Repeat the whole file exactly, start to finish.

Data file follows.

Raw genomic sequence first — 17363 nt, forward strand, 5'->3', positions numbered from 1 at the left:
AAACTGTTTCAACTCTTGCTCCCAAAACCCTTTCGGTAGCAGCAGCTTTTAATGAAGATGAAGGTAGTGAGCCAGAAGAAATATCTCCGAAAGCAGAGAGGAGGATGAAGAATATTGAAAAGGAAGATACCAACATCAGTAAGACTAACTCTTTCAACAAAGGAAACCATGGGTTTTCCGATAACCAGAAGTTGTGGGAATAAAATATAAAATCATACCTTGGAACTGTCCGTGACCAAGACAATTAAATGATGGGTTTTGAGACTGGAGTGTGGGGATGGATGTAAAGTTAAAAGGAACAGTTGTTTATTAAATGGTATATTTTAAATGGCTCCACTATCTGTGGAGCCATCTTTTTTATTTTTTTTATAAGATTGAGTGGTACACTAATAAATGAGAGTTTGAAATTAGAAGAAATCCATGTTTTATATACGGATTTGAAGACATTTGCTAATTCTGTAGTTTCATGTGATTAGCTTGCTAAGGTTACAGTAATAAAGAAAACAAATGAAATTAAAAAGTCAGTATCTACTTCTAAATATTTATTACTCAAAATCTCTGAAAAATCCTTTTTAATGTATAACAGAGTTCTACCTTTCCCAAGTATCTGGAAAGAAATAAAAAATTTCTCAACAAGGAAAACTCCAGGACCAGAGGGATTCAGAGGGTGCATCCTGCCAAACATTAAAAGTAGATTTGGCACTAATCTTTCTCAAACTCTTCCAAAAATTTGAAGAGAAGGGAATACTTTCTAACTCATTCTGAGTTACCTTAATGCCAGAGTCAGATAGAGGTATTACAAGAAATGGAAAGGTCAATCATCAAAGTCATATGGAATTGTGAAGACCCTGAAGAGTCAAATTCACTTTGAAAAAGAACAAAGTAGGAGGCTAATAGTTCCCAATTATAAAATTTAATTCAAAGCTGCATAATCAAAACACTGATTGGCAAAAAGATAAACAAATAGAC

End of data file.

Raw genomic sequence first — 17363 nt, forward strand, 5'->3', positions numbered from 1 at the left:
AAACTGTTTCAACTCTTGCTCCCAAAACCCTTTCGGTAGCAGCAGCTTTTAATGAAGATGAAGGTAGTGAGCCAGAAGAAATATCTCCGAAAGCAGAGAGGAGGATGAAGAATATTGAAAAGGAAGATACCAACATCAGTAAGACTAACTCTTTCAACAAAGGAAACCATGGGTTTTCCGATAACCAGAAGTTGTGGGAATAAAATATAAAATCATACCTTGGAACTGTCCGTGACCAAGACAATTAAATGATGGGTTTTGAGACTGGAGTGTGGGGATGGATGTAAAGTTAAAAGGAACAGTTGTTTATTAAATGGTATATTTTAAATGGCTCCACTATCTGTGGAGCCATCTTTTTTATTTTTTTTATAAGATTGAGTGGTACACTAATAAATGAGAGTTTGAAATTAGAAGAAATCCATGTTTTATATACGGATTTGAAGACATTTGCTAATTCTGTAGTTTCATGTGATTAGCTTGCTAAGGTTACAGTAATAAAGAAAACAAATGAAATTAAAAAGTCAGTATCTACTTCTAAATATTTATTACTCAAAATCTCTGAAAAATCCTTTTTAATGTATAACAGAGTTCTACCTTTCCCAAGTATCTGGAAAGAAATAAAAAATTTCTCAACAAGGAAAACTCCAGGACCAGAGGGATTCAGAGGGTGCATCCTGCCAAACATTAAAAGTAGATTTGGCACTAATCTTTCTCAAACTCTTCCAAAAATTTGAAGAGAAGGGAATACTTTCTAACTCATTCTGAGTTACCTTAATGCCAGAGTCAGATAGAGGTATTACAAGAAATGGAAAGGTCAATCATCAAAGTCATATGGAATTGTGAAGACCCTGAAGAGTCAAATTCACTTTGAAAAAGAACAAAGTAGGAGGCTAATAGTTCCCAATTATAAAATTTAATTCAAAGCTGCATAATCAAAACACTGATTGGCAAAAAGATAAACAAATAGAC